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Protecting manufacturers from cyber risks with a preventative plan

If the envisioned “Wisconvalley” is ever going to economically rival Silicon Valley it will need to become the shining example of Industry 4.0 embracing all the advantages techno-evangelists say their cloud-computing solutions offer. However, when this new technology allows a hacker in Pyongyang to overheat the boiler at a plant in Sturtevant, Wisconsin manufacturers will also need to take measures to deal with increased cyber exposures and embrace a proper cyber insurance policy.

“Industry 4.0.” “The Internet of Things (IoT).” As the next phase of the manufacturing revolution is upon us, the industry is connecting workers, data, and equipment like never before. And all of this is happening in “the cloud.” While this is LEAN and allows work to be done worldwide, it offers a range of cyber exposures.

The median number of days an organization is compromised before a breach is discovered is 146. Conversely, the average number of days an attacker needs to obtain access to an administrator’s credentials is three.

In today’s world, systems are primarily technology driven and interconnected, making it possible for hackers to shut down entire production lines with one click. Imagine having your day-to-day business interrupted due to a breach, or even a full system failure. How would your company respond? Do you have a recovery plan in place until business resumes?


Large or small, every manufacturer is a target. What makes your business profitable is what someone else wants. Every day, the criminal enterprises are getting more sophisticated and there is virtually no risk to the criminal.

The greatest threat to employers? Their employees. Why? Due to email phishing scams, employees are easily tricked into providing information and/or allowing access in the employer’s system.

What to watch out for

  • Bad spelling and/or poor grammar
  • Unsolicited request for personal or confidential information
  • Instructions to make a verification phone call
  • Request to transfer money
  • Promise of reward
  • Impersonating senior staff

Protect your organization

  • Discuss with your insurance agent to ensure you have the proper cybersecurity insurance policy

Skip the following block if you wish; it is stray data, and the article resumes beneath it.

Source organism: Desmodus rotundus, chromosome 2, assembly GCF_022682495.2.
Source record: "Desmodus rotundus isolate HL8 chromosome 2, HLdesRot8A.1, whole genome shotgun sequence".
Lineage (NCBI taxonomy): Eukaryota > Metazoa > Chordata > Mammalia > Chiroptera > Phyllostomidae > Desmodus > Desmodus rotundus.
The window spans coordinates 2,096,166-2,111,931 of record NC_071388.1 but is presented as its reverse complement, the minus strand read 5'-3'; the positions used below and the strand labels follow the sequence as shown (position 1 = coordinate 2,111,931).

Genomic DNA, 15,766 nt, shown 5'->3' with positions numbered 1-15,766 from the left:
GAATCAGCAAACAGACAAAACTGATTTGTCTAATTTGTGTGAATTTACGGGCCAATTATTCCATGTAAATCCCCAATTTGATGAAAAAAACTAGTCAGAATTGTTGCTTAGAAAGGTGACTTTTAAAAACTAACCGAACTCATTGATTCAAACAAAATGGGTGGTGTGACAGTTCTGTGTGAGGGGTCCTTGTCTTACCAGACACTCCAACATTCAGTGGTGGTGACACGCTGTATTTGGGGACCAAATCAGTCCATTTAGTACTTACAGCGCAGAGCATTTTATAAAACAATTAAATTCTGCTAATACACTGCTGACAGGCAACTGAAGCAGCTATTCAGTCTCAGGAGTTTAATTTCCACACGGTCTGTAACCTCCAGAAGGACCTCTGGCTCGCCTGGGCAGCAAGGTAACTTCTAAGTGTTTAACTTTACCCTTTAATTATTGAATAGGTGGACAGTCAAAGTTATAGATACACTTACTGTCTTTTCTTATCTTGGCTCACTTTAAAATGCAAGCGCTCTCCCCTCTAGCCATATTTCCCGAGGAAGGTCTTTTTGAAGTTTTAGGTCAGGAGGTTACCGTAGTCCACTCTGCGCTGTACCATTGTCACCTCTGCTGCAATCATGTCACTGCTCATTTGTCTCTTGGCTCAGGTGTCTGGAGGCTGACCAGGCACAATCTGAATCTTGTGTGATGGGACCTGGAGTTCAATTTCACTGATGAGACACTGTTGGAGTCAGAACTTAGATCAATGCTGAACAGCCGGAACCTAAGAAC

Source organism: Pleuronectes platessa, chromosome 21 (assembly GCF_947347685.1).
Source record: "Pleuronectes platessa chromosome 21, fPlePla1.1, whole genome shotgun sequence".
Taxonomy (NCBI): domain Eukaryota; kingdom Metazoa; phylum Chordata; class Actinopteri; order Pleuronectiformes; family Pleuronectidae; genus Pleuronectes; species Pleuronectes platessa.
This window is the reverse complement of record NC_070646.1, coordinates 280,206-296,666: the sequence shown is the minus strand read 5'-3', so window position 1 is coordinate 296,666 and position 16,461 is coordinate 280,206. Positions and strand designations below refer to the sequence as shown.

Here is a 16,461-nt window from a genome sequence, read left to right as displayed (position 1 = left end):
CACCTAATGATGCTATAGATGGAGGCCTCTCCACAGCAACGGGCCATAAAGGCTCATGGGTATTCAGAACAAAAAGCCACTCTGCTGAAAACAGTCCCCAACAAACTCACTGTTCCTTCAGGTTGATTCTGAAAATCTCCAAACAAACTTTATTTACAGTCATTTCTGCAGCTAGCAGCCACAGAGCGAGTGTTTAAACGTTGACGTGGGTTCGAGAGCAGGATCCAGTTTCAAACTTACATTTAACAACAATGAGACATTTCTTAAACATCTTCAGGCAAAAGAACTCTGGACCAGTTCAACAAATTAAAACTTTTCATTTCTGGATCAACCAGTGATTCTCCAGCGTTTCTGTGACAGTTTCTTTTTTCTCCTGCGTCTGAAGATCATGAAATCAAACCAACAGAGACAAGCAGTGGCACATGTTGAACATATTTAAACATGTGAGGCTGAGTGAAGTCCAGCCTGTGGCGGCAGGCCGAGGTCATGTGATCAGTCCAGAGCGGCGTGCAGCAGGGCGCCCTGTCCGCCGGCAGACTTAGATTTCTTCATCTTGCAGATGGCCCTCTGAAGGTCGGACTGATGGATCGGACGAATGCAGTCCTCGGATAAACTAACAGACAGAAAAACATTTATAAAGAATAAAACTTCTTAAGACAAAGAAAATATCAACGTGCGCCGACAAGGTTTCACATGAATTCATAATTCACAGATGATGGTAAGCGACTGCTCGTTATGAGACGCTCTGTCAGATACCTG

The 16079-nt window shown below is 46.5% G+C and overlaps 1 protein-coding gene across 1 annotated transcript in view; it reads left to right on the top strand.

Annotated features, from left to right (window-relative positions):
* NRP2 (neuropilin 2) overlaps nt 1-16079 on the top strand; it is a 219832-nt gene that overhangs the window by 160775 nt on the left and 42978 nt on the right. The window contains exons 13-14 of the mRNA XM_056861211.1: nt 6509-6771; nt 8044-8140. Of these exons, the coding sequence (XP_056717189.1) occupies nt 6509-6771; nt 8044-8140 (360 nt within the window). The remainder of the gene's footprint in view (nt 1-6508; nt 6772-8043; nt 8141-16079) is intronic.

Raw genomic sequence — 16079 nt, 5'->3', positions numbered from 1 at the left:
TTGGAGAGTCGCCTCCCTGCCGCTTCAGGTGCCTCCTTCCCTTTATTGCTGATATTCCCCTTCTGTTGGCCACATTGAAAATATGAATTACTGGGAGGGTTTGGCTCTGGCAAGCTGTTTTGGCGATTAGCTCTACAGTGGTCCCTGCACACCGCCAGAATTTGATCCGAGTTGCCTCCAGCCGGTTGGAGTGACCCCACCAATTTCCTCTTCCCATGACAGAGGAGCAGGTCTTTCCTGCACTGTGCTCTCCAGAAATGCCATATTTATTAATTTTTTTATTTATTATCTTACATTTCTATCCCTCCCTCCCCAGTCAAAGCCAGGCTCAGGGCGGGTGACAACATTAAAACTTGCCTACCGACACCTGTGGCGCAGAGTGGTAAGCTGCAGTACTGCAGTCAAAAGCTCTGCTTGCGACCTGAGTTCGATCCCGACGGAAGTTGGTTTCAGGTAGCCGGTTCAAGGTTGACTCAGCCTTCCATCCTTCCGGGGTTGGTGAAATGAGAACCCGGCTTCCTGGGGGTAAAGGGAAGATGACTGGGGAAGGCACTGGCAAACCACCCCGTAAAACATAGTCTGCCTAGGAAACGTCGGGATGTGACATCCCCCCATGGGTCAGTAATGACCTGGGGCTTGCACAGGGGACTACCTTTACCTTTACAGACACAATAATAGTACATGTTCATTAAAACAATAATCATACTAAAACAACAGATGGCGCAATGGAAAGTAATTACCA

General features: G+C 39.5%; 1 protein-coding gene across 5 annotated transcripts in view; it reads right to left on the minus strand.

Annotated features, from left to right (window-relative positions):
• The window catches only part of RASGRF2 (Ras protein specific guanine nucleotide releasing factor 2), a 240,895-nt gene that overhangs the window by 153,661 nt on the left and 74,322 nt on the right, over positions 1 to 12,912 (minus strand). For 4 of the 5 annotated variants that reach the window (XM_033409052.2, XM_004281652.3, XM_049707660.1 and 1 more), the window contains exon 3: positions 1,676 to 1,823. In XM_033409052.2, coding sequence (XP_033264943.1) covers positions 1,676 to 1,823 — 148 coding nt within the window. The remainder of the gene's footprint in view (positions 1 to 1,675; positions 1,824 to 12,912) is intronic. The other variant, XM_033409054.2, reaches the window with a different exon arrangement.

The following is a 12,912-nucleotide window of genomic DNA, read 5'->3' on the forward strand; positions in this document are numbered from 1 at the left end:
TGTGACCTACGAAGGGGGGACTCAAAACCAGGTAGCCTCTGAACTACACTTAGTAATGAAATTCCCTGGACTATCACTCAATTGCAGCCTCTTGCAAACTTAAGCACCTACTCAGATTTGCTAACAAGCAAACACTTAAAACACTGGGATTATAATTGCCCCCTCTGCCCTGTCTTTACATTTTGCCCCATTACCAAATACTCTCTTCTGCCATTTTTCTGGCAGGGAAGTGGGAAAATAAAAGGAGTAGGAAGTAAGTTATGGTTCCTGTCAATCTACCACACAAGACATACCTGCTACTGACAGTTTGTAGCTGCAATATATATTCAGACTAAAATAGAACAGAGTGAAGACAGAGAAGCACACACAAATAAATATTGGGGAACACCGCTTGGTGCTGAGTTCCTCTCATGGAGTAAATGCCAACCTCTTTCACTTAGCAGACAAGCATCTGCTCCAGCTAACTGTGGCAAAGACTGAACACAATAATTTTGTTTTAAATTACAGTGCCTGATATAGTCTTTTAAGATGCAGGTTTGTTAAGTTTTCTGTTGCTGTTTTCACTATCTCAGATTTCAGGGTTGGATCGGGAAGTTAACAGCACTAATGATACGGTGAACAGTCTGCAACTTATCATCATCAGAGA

• Know what you’re protecting (customer database, intellectual property, business plans, employee records, etc.)
  • Practice good security hygiene (complex passwords, firewall, backup data, patch & update, etc.)
  • Perform security assessment or penetration test
  • Train employees
  • Develop and test response and continuity plans
  • Encrypt whenever possible

Just as factories champion the number of accident-free days, businesses should track any attempted cyberattacks they detect and champion their successful deflection as a key performance indicator for the group.

Manufacturers should have a plan in place for a cyber breach. What would happen if a production line went into overdrive due to a malicious attack? What is the cyber breach notification plan? What is the cyber risk management strategy? Does the cyber insurance cover physical disruption or system failure? Many cyber insurance policies for manufacturers explicitly exclude this risk.

Our partners at Travelers provide 4 Key Risks to Consider in a Cyber Risk Management Program:

  1. Manufacturing defect
    • With technology so tightly interlocking finished goods, any defect can be widespread and cause operational dysfunctions. If the product does not work as intended, manufacturing defects can lead to injury and financial loss for customers, which can ultimately lead to lawsuits.
  2. Property
    • Incorrectly integrating IoT technology into your operations, such as the use of a faulty algorithm, could lead to damage to your manufacturing facility, raw materials or finished goods. Devices can overheat, explode or otherwise malfunction in a way that causes harm.
  3. Workplace safety
    • As manufacturing becomes increasingly automated, the need for proper training, procedures and safeguards when working near IoT machines, equipment and devices is critical. While traditional manufacturing equipment builds on a legacy knowledge of safety, emerging technology can bring new risks. Some of these advanced manufacturing systems may be designed without standard safety protocols, such as machine guarding and emergency stops, which can protect employees working near the automated equipment.
  4. Cyber risks
    • A criminal attack, ineffective cloud security, IT security failure or the vulnerability of the IoT devices can all lead to a data breach if data held within the IoT systems is not properly secured. A hacker could halt production operations or steal the company’s Intellectual Property (IP) if it is stored within the devices or accessible through the hack.

Insuring your company’s safety

Cybersecurity insurance addresses cyberattacks from two angles—risk prevention and coverage should a loss occur. The insurance often promotes risk prevention by providing services and offering incentives to companies that strengthen their security. However, if an attack occurs, and for many companies, it’s not “if” but “when,” the insurance is designed to cover a multitude of losses.

While many insurance companies include cyber coverage within a package policy, it’s best to have it reviewed by a cyber insurance specialist as often times it offers minimum coverage. Given the pace that technology is changing, it is important to keep cybersecurity as part of the entire business operation discussion for greater operational efficiencies, safety advantages, and reduced costs.

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